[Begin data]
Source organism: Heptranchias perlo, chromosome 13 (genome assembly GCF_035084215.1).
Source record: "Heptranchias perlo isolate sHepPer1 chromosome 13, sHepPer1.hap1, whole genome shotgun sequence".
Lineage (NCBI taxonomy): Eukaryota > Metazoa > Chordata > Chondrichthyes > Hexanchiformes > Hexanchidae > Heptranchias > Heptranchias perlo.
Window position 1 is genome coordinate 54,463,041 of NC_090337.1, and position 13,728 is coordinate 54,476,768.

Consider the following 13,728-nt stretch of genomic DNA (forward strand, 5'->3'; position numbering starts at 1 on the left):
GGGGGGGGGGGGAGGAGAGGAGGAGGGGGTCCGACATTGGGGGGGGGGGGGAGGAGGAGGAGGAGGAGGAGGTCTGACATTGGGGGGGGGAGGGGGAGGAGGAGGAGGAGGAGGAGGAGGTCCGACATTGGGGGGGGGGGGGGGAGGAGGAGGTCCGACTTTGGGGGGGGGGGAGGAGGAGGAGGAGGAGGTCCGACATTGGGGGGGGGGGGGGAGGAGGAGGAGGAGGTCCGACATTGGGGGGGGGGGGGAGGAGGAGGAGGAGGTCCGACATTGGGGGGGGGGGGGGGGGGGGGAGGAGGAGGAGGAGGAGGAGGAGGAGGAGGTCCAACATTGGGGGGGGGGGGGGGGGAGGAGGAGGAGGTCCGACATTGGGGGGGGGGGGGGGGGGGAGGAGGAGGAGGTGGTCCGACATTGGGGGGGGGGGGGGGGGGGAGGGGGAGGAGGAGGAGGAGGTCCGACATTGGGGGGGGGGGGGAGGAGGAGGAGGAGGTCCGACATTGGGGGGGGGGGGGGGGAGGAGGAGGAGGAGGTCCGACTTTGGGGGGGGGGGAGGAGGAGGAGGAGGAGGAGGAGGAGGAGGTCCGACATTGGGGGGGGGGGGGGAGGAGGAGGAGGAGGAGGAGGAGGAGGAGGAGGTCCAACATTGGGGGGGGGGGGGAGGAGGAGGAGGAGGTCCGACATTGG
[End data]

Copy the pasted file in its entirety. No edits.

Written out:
Source organism: Heptranchias perlo, chromosome 13 (genome assembly GCF_035084215.1).
Source record: "Heptranchias perlo isolate sHepPer1 chromosome 13, sHepPer1.hap1, whole genome shotgun sequence".
Lineage (NCBI taxonomy): Eukaryota > Metazoa > Chordata > Chondrichthyes > Hexanchiformes > Hexanchidae > Heptranchias > Heptranchias perlo.
Window position 1 is genome coordinate 54,463,041 of NC_090337.1, and position 13,728 is coordinate 54,476,768.

Consider the following 13,728-nt stretch of genomic DNA (forward strand, 5'->3'; position numbering starts at 1 on the left):
GGGGGGGGGGGGAGGAGAGGAGGAGGGGGTCCGACATTGGGGGGGGGGGGGAGGAGGAGGAGGAGGAGGAGGTCTGACATTGGGGGGGGGAGGGGGAGGAGGAGGAGGAGGAGGAGGAGGTCCGACATTGGGGGGGGGGGGGGGAGGAGGAGGTCCGACTTTGGGGGGGGGGGAGGAGGAGGAGGAGGAGGTCCGACATTGGGGGGGGGGGGGGAGGAGGAGGAGGAGGTCCGACATTGGGGGGGGGGGGGAGGAGGAGGAGGAGGTCCGACATTGGGGGGGGGGGGGGGGGGGGGAGGAGGAGGAGGAGGAGGAGGAGGAGGAGGTCCAACATTGGGGGGGGGGGGGGGGGAGGAGGAGGAGGTCCGACATTGGGGGGGGGGGGGGGGGGGAGGAGGAGGAGGTGGTCCGACATTGGGGGGGGGGGGGGGGGGGAGGGGGAGGAGGAGGAGGAGGTCCGACATTGGGGGGGGGGGGGAGGAGGAGGAGGAGGTCCGACATTGGGGGGGGGGGGGGGGAGGAGGAGGAGGAGGTCCGACTTTGGGGGGGGGGGAGGAGGAGGAGGAGGAGGAGGAGGAGGAGGTCCGACATTGGGGGGGGGGGGGGAGGAGGAGGAGGAGGAGGAGGAGGAGGAGGAGGTCCAACATTGGGGGGGGGGGGGAGGAGGAGGAGGAGGTCCGACATTGG